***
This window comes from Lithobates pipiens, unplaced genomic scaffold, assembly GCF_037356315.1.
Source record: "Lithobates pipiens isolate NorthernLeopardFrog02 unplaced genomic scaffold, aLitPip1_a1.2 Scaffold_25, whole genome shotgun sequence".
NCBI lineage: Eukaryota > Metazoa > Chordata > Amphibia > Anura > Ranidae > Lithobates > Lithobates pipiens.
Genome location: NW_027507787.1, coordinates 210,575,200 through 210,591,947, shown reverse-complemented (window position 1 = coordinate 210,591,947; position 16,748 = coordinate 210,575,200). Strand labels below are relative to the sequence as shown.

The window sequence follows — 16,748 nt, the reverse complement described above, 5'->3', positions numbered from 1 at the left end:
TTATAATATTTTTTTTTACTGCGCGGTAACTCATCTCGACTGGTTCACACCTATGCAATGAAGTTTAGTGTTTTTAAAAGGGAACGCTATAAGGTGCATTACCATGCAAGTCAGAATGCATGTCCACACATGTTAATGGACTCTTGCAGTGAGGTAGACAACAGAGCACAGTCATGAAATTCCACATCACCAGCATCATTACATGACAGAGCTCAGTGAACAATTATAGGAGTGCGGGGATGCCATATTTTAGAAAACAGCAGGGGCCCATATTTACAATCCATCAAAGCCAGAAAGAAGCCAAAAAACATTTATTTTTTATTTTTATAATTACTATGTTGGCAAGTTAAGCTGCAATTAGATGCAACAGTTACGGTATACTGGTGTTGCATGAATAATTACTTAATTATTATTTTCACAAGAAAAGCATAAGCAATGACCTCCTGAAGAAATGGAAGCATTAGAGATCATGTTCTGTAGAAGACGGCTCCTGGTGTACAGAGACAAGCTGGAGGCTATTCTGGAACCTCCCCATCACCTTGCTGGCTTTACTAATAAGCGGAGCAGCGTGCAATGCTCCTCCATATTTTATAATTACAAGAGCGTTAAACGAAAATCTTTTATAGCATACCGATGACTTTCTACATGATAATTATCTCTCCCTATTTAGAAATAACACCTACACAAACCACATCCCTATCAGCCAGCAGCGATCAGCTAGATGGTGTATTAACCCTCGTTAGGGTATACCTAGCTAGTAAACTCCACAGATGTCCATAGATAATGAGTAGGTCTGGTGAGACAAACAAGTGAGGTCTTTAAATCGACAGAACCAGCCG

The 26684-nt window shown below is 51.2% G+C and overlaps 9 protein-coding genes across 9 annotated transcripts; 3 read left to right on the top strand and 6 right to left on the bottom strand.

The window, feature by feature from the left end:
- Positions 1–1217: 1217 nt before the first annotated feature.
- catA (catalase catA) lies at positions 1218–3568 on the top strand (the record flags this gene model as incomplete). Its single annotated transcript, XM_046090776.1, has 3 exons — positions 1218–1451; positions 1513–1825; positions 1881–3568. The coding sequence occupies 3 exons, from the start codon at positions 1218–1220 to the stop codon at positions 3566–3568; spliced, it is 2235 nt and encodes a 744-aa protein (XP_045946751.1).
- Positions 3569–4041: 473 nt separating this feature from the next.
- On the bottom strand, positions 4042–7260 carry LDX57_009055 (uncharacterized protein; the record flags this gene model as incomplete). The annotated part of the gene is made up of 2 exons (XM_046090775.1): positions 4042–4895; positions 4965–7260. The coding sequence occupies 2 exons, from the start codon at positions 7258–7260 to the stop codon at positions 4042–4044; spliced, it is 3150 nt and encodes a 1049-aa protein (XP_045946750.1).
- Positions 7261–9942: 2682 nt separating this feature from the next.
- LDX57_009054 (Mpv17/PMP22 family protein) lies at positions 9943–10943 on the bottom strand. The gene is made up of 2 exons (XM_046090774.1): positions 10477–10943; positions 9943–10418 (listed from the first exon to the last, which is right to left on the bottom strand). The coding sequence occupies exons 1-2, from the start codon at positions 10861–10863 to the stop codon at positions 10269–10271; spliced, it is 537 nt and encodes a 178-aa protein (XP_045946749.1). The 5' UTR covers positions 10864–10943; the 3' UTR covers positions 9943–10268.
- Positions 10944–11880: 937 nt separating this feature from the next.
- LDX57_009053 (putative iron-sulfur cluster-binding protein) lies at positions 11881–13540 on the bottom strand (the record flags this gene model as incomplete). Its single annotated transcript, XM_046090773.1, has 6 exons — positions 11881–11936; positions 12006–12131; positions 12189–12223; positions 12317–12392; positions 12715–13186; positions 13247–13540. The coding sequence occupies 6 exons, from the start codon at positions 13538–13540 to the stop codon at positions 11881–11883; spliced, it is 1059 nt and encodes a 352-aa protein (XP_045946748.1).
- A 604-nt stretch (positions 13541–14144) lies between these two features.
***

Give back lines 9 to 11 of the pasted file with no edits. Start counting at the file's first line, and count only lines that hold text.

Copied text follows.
- Positions 1–1217: 1217 nt before the first annotated feature.
- catA (catalase catA) lies at positions 1218–3568 on the top strand (the record flags this gene model as incomplete). Its single annotated transcript, XM_046090776.1, has 3 exons — positions 1218–1451; positions 1513–1825; positions 1881–3568. The coding sequence occupies 3 exons, from the start codon at positions 1218–1220 to the stop codon at positions 3566–3568; spliced, it is 2235 nt and encodes a 744-aa protein (XP_045946751.1).
- Positions 3569–4041: 473 nt separating this feature from the next.